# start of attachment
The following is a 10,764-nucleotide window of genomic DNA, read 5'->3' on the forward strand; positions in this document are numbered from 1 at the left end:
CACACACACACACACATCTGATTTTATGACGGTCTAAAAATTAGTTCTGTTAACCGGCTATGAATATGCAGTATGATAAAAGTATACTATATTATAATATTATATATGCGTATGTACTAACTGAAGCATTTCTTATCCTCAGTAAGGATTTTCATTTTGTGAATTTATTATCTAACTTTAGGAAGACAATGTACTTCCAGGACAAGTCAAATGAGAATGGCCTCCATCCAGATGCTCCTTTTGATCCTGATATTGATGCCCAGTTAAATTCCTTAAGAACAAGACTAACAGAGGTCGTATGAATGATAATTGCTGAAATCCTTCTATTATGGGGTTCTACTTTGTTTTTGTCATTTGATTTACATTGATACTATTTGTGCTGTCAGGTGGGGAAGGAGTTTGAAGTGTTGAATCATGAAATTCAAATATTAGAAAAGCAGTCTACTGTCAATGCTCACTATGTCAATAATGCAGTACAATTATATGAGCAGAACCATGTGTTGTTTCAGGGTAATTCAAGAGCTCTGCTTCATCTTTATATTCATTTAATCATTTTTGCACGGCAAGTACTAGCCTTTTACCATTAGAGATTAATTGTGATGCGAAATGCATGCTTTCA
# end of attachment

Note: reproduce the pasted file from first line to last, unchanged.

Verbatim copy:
The following is a 10,764-nucleotide window of genomic DNA, read 5'->3' on the forward strand; positions in this document are numbered from 1 at the left end:
CACACACACACACACATCTGATTTTATGACGGTCTAAAAATTAGTTCTGTTAACCGGCTATGAATATGCAGTATGATAAAAGTATACTATATTATAATATTATATATGCGTATGTACTAACTGAAGCATTTCTTATCCTCAGTAAGGATTTTCATTTTGTGAATTTATTATCTAACTTTAGGAAGACAATGTACTTCCAGGACAAGTCAAATGAGAATGGCCTCCATCCAGATGCTCCTTTTGATCCTGATATTGATGCCCAGTTAAATTCCTTAAGAACAAGACTAACAGAGGTCGTATGAATGATAATTGCTGAAATCCTTCTATTATGGGGTTCTACTTTGTTTTTGTCATTTGATTTACATTGATACTATTTGTGCTGTCAGGTGGGGAAGGAGTTTGAAGTGTTGAATCATGAAATTCAAATATTAGAAAAGCAGTCTACTGTCAATGCTCACTATGTCAATAATGCAGTACAATTATATGAGCAGAACCATGTGTTGTTTCAGGGTAATTCAAGAGCTCTGCTTCATCTTTATATTCATTTAATCATTTTTGCACGGCAAGTACTAGCCTTTTACCATTAGAGATTAATTGTGATGCGAAATGCATGCTTTCA